OK, first things first. I am home sick today, and when I am sick I tend to get super grouchy. I’ve been sniping at random nonsense on the Internet for too long, so I have decided it would be best for everyone if I insted wrote an barely coherent review of this fundamentally incoherent movie. I’ve been wanting to write a review for this one for going on three years now, and there’s no time like the time where the room spins slowly around me without any chemical or alcoholic aids.
If you have seen this movie before you must be saying something like “oh, he’s rated it five pumpkins because he’s feverish and hallucinating.” If that’s the case I would like to direct you to my monograph about the futility of ratings. Hack-O-Lantern is terrible. But! It is terrible in ways that are entertaining. Except for the scene in the middle where a stand-up comic attempts a comedy routine but never gets near a punch line. That’s … well, just skip that.
Hack-O-Lantern is the sensitive story about a family torn apart by the grandfather’s Satanism. Grandpa Drindle, a pumpkin farmer, has his eye on his grandson Tommy Drindle to be his successor in this sleepy rural town’s local coven. Tommy, you see, is not just Grandpa Drindle’s grandson. Tommy is also his son, which explains why Grandpa showers Tommy with pumpkins and amulets but ignores brother Roger and sister Vera.
Under Grandpa’s evil influence, the young Tommy grows up to be a glowering hulk of a man, who spends his time lifting weights and listening very angrily to his walkman in a walk-down basement apartment in his mother Amanda’s house. Amanda keeps trying to “reach” Tommy, largely by whining at him any time he gets in range. This is the same strategy she uses on her adult children Vera and Roger. Roger is a sheriff’s deputy, something that rankles the eldest Drindle. “I can’t sit around and jaw with the law,” he sneers at Rodger, in a southern drawl Boss Hogg would think overdone.
Grandpa Drindle is played so over-the-top by character actor Hy Pyke that he ends up well behind German lines. It is an absolute delight to watch him deliver great lines like “the power is the blood!” and “you have intruded upon the ceremony of blood, and now you must pay the price for your sacrilege!” Pike pronounces “blood” like “blud,” and is fond of using an elaborate pentagram gesture as a mic drop.
Pyke was in quite a few movies. For example, you have probably seen him as Snake Pit owner Taffey Lewis in Blade Runner. But he was also in Dolemite and Bad Manners. And who can forget his turn as Sancho Panza in The Erotic Adventures of Don Quixote? (I have not actually seen this myself, but… I may need to.)
Tommy is played by Gregory Scott Cummins, who has since had a pretty good career in minor roles in movies and guest star turns on television. For example, he’s “Acrobat Thug One” in Batman Returns, and the Devil in Snoop Dogg’s Murder Was the Case: The Movie. Tommy takes all of his acting cues from Hy Pyke, and can do angry bug-eyes well enough to rival Hulk Hogan.
We know he’s a Satanist because he has Killian’s Red, Elvira, and Motocross posters on his bedroom wall. Also I have never seen someone put a tape in a walkman with such authority. If there was an academy award for stomping and glowering, he totally deserved it.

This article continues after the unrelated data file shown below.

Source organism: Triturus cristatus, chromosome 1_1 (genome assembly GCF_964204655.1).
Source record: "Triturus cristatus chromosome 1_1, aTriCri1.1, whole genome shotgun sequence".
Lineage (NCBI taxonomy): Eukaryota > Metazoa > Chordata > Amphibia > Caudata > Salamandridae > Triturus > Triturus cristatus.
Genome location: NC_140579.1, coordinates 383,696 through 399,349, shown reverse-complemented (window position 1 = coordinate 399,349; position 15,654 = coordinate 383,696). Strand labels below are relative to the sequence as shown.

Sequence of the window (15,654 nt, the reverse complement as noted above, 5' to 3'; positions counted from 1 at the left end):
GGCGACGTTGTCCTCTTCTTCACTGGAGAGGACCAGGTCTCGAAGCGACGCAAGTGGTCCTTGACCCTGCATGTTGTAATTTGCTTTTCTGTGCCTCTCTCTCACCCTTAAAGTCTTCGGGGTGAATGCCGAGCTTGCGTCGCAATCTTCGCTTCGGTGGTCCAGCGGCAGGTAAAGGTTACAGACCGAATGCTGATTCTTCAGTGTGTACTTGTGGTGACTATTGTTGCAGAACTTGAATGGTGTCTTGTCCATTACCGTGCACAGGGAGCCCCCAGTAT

Layered on top of all of this is a weird guy in a devil’s mask and Manos-esque cloak who is going around murdering people with various garden implements. Is this weirdo Grandpa Drindle? It seems like it ought to be, but Grandpa is kinda short. This guy is more … Tommy-sized. 🤔
For this all I can say is: it’s best if you treat this like a low-quality giallo. The clues don’t really matter.
Here is the part where I say “screw the segue and talk about Vera.” Vera is Roger and Tommy’s sister. I think she’s supposed to be a high school student but she comes off more like the hot English teacher. Vera has a relatively relaxed attitude towards clothing. We are introduced to adult Vera in a bubble bath, which she is taking with the bathroom door open, allowing her best friend Vera to come in and hold a conversation with her. This seems very strange, but it does give us the opportunity to watch her get out of a bubble bath, covered in soap, and put on a bathrobe. It is a measure of how old I am that my main thought here is not “ooh, hot naked girl” but “she is ruining that robe and her skin.”
Vera is trying to hook Beth up with her sane brother Roger, the Sheriff’s deputy. This goes beyond a simple introduction and well into super creepy incest territory, because Vera is very invested in Roger and Beth having sex. “So, tell me,” she asks Beth, “where did you guys do it?”
We were introduced to Hack-O-Lantern by Joe Bob Briggs on The Last Drive-In, but it’s also been riffed by the folks at Rifftrax. I ordered a copy before Briggs was even done talking about it, and it’s become a Halloween-season tradition for us. The acting and the script is … unique … but the production values are pretty solid because the movie had a $5.5 million budget and was not director Jag Mundhra’s first rodeo. Although it might have been his first time hearing about Halloween.
Folks, this movie just has so much. There’s a lady that dances with a snake. There’s a Halloween party that seems pretty tame except for the stripper. There’s a video with a rock band with a Lita Ford look-alike — “you paid your price to live in hell and you’re trying to take me down” — and a New Wave band with very dramatic hair. There’s a woman who goes for a swim wearing a shirt, then gets out and takes it off, which is backwards, dammit.
You have got to see this one.